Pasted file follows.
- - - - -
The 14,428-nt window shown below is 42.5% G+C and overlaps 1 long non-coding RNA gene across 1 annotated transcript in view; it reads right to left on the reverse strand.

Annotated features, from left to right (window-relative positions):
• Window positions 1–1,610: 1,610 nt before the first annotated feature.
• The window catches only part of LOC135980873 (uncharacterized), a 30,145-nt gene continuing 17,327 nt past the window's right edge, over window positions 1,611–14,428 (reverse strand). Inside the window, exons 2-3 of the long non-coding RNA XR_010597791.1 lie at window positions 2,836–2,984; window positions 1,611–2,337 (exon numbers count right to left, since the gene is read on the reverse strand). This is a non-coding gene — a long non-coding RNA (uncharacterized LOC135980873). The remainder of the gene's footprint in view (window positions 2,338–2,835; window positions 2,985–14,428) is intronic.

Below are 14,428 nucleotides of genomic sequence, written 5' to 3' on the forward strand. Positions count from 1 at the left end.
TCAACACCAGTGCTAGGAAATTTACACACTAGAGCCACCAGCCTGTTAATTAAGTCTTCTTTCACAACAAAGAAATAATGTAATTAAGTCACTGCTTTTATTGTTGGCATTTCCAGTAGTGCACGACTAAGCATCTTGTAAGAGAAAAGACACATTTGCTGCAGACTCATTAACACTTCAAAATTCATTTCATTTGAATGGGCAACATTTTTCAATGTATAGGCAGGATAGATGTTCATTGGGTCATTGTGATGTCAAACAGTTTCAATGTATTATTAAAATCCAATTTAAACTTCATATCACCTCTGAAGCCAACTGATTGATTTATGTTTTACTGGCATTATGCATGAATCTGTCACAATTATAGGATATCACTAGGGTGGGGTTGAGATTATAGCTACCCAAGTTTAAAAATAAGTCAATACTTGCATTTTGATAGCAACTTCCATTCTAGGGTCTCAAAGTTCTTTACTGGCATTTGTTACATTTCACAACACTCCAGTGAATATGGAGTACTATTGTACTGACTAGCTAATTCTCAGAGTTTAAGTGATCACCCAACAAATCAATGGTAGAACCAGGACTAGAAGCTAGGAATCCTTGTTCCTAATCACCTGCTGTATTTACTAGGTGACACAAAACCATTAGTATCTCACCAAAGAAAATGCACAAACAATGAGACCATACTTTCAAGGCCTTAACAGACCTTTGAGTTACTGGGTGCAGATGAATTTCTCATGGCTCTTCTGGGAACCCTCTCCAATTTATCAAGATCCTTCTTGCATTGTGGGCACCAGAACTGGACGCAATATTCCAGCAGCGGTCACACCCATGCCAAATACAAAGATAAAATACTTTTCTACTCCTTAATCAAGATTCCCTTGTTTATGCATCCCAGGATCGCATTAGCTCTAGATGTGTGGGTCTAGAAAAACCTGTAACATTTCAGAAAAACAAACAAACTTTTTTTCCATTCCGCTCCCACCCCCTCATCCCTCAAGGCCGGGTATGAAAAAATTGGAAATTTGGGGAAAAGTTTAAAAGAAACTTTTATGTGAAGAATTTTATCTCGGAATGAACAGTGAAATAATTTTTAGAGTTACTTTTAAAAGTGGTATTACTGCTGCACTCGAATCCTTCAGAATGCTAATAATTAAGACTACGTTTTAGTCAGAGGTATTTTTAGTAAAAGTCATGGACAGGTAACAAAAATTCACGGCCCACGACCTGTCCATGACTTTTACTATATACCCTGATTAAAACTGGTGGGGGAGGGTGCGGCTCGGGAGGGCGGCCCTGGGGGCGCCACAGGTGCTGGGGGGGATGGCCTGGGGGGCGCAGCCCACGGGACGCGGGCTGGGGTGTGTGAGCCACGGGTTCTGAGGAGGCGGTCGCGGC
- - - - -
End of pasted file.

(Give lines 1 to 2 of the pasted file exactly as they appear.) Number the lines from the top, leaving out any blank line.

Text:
The 14,428-nt window shown below is 42.5% G+C and overlaps 1 long non-coding RNA gene across 1 annotated transcript in view; it reads right to left on the reverse strand.

Annotated features, from left to right (window-relative positions):